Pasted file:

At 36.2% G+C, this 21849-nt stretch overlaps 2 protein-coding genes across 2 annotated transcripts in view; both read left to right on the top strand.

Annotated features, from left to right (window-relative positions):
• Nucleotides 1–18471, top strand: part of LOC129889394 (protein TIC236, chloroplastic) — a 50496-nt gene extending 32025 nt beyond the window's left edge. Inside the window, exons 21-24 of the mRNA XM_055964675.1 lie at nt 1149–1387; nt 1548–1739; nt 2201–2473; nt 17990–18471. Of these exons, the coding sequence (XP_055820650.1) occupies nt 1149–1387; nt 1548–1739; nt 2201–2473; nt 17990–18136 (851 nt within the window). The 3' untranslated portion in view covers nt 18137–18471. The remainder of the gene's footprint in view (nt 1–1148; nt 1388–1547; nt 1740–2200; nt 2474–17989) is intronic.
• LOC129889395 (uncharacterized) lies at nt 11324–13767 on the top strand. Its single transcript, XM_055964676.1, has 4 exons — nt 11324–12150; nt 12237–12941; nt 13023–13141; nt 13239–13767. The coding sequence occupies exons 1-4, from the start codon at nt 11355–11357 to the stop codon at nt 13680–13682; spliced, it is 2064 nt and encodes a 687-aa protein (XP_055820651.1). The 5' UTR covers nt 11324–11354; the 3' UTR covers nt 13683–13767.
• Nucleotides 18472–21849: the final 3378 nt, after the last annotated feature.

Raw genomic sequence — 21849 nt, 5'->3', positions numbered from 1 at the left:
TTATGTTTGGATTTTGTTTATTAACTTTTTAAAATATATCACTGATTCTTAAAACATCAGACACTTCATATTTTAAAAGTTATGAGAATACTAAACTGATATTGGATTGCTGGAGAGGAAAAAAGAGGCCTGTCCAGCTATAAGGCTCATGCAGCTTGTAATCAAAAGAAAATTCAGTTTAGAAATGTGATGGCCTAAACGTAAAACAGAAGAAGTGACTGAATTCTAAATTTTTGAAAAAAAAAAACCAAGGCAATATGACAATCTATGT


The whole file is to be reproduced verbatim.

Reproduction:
At 36.2% G+C, this 21849-nt stretch overlaps 2 protein-coding genes across 2 annotated transcripts in view; both read left to right on the top strand.

Annotated features, from left to right (window-relative positions):
• Nucleotides 1–18471, top strand: part of LOC129889394 (protein TIC236, chloroplastic) — a 50496-nt gene extending 32025 nt beyond the window's left edge. Inside the window, exons 21-24 of the mRNA XM_055964675.1 lie at nt 1149–1387; nt 1548–1739; nt 2201–2473; nt 17990–18471. Of these exons, the coding sequence (XP_055820650.1) occupies nt 1149–1387; nt 1548–1739; nt 2201–2473; nt 17990–18136 (851 nt within the window). The 3' untranslated portion in view covers nt 18137–18471. The remainder of the gene's footprint in view (nt 1–1148; nt 1388–1547; nt 1740–2200; nt 2474–17989) is intronic.
• LOC129889395 (uncharacterized) lies at nt 11324–13767 on the top strand. Its single transcript, XM_055964676.1, has 4 exons — nt 11324–12150; nt 12237–12941; nt 13023–13141; nt 13239–13767. The coding sequence occupies exons 1-4, from the start codon at nt 11355–11357 to the stop codon at nt 13680–13682; spliced, it is 2064 nt and encodes a 687-aa protein (XP_055820651.1). The 5' UTR covers nt 11324–11354; the 3' UTR covers nt 13683–13767.
• Nucleotides 18472–21849: the final 3378 nt, after the last annotated feature.

Raw genomic sequence — 21849 nt, 5'->3', positions numbered from 1 at the left:
TTATGTTTGGATTTTGTTTATTAACTTTTTAAAATATATCACTGATTCTTAAAACATCAGACACTTCATATTTTAAAAGTTATGAGAATACTAAACTGATATTGGATTGCTGGAGAGGAAAAAAGAGGCCTGTCCAGCTATAAGGCTCATGCAGCTTGTAATCAAAAGAAAATTCAGTTTAGAAATGTGATGGCCTAAACGTAAAACAGAAGAAGTGACTGAATTCTAAATTTTTGAAAAAAAAAAACCAAGGCAATATGACAATCTATGT